The Two-State Receptor Model

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Chapter: Essential pharmacology : Pharmacodynamics Mechanism Of Drug Action; Receptor Pharmacology

The receptor is believed to exist in two interchangeable states: Ra (active) and Ri (inactive) which are in equilibrium. In the case of majority of receptors, the Ri state is favoured at equilibrium—no/very weak signal is generated in the absence of the agonist—the receptor exhibits no constitutive activation.


THE TWO-STATE RECEPTOR MODEL

 

A very attractive alternative model for explaining the action of agonists, antagonists, partial agonists and inverse agonists has been proposed.

 

The receptor is believed to exist in two interchangeable states: Ra (active) and Ri (inactive) which are in equilibrium. In the case of majority of receptors, the Ri state is favoured at equilibrium—no/very weak signal is generated in the absence of the agonist—the receptor exhibits no constitutive activation (Fig. 4.3I). The agonist (A) binds preferentially to the Ra conformation and shifts the equilibrium  Ra predominates and a response is generated (Fig. 4.3II) depending on the concentration of A. The competitive antagonist (B) binds to Ra and Ri with equal affinity  the equilibrium is not altered  no response is generated (Fig. 4.3 III), and when the agonist is applied fewer Ra are available to bind it— response to agonist is decreased. If an agonist has only slightly greater affinity for Ra than for Ri, the equilibrium is only modestly shifted towards Ra (Fig. 4.3 IV) even at saturating concentrations  a submaximal response is produced and the drug is called a partial agonist (C). The inverse agonist (D) has high affinity for the Ri state (Fig. 4.3V), therefore it can produce an opposite response, provided the resting equilibrium was in favour of the Ra state. Certain receptors (mainly Gprotein coupled ones) such as benzodiazepine, histamine H2, angiotensin AT1, adrenergic β1 and cannabinoid receptors exhibit constitutive activation, i.e. an appreciable intensity signal is generated even in the basal state (no agonist present). In their case the inverse agonist stabilizes the receptor in the inactive conformation resulting in an opposite response. Only few inverse agonists are known at present, but as more receptors with constitutive activation are found, more inverse agonists are likely to be discovered.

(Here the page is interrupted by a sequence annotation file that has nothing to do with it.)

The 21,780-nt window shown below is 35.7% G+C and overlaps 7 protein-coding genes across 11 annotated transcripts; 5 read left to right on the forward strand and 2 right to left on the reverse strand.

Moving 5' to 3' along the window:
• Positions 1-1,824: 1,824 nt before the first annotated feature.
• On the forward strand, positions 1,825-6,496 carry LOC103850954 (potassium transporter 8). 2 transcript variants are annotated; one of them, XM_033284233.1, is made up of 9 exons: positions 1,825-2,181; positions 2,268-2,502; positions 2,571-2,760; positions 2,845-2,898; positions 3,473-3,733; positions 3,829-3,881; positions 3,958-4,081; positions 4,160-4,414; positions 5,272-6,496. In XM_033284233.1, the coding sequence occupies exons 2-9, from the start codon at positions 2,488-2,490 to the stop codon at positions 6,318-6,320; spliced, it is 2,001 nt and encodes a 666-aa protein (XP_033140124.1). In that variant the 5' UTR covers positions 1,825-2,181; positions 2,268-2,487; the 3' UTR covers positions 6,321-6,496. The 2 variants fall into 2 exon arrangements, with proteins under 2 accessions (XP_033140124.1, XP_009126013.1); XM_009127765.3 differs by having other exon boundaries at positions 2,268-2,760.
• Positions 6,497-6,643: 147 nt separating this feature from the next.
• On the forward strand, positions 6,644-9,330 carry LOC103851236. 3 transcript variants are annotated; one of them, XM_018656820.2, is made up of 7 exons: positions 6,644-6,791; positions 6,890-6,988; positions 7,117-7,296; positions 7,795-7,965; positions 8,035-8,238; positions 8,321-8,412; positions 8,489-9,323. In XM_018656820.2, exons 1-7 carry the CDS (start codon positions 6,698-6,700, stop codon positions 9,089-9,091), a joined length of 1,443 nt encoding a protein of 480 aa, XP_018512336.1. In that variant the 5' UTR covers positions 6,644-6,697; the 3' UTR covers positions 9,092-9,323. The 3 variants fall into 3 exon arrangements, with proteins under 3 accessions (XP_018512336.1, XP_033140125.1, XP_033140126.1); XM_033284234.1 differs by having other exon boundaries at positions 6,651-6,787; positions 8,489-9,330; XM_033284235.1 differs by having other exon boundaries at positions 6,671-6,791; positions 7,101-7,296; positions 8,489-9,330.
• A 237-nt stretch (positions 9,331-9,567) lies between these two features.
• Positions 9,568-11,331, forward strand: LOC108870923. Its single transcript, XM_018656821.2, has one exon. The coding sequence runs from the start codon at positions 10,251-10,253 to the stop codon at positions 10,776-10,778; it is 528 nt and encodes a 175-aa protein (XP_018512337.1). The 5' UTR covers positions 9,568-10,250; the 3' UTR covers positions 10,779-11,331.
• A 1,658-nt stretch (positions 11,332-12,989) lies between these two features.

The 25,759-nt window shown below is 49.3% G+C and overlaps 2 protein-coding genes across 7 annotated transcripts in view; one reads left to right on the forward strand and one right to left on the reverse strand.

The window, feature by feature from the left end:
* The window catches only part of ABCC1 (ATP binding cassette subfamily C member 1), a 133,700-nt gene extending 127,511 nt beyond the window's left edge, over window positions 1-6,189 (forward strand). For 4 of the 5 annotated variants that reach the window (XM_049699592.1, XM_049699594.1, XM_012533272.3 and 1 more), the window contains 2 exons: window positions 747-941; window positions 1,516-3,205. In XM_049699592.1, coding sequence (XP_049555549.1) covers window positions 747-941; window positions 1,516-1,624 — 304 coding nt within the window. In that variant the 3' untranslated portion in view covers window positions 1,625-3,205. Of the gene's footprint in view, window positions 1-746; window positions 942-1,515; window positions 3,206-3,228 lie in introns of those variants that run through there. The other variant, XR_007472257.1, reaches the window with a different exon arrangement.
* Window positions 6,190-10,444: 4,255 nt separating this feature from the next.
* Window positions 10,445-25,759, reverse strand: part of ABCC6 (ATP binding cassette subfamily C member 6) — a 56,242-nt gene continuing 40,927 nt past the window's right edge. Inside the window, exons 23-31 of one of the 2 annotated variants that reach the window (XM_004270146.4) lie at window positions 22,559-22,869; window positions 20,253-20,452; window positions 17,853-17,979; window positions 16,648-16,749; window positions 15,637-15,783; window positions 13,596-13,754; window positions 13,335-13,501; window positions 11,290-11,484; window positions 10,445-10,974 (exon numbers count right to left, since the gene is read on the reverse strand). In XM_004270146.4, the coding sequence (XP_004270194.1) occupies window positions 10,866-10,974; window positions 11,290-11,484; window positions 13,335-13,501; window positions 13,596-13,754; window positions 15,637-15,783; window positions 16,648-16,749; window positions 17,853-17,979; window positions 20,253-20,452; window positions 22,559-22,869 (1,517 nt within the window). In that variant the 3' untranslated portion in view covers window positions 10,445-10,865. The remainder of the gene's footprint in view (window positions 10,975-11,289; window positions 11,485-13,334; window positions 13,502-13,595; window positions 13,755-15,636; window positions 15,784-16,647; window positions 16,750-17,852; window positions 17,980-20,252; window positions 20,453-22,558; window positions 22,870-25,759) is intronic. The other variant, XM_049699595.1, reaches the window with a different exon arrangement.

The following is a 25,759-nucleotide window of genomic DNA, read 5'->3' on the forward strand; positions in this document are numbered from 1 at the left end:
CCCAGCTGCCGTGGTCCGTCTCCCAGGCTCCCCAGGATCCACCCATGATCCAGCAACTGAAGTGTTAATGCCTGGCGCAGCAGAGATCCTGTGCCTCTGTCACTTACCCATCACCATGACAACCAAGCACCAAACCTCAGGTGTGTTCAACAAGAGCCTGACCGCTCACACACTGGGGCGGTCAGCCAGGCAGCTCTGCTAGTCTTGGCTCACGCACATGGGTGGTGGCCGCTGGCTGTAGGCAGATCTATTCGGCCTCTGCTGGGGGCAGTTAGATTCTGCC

This model has gained wide acceptance because it provides an explanation for the phenomenon of positive cooperativity often seen with neurotransmitters, and is supported by studies of conformational mutants of the receptor with altered equilibrium.

 

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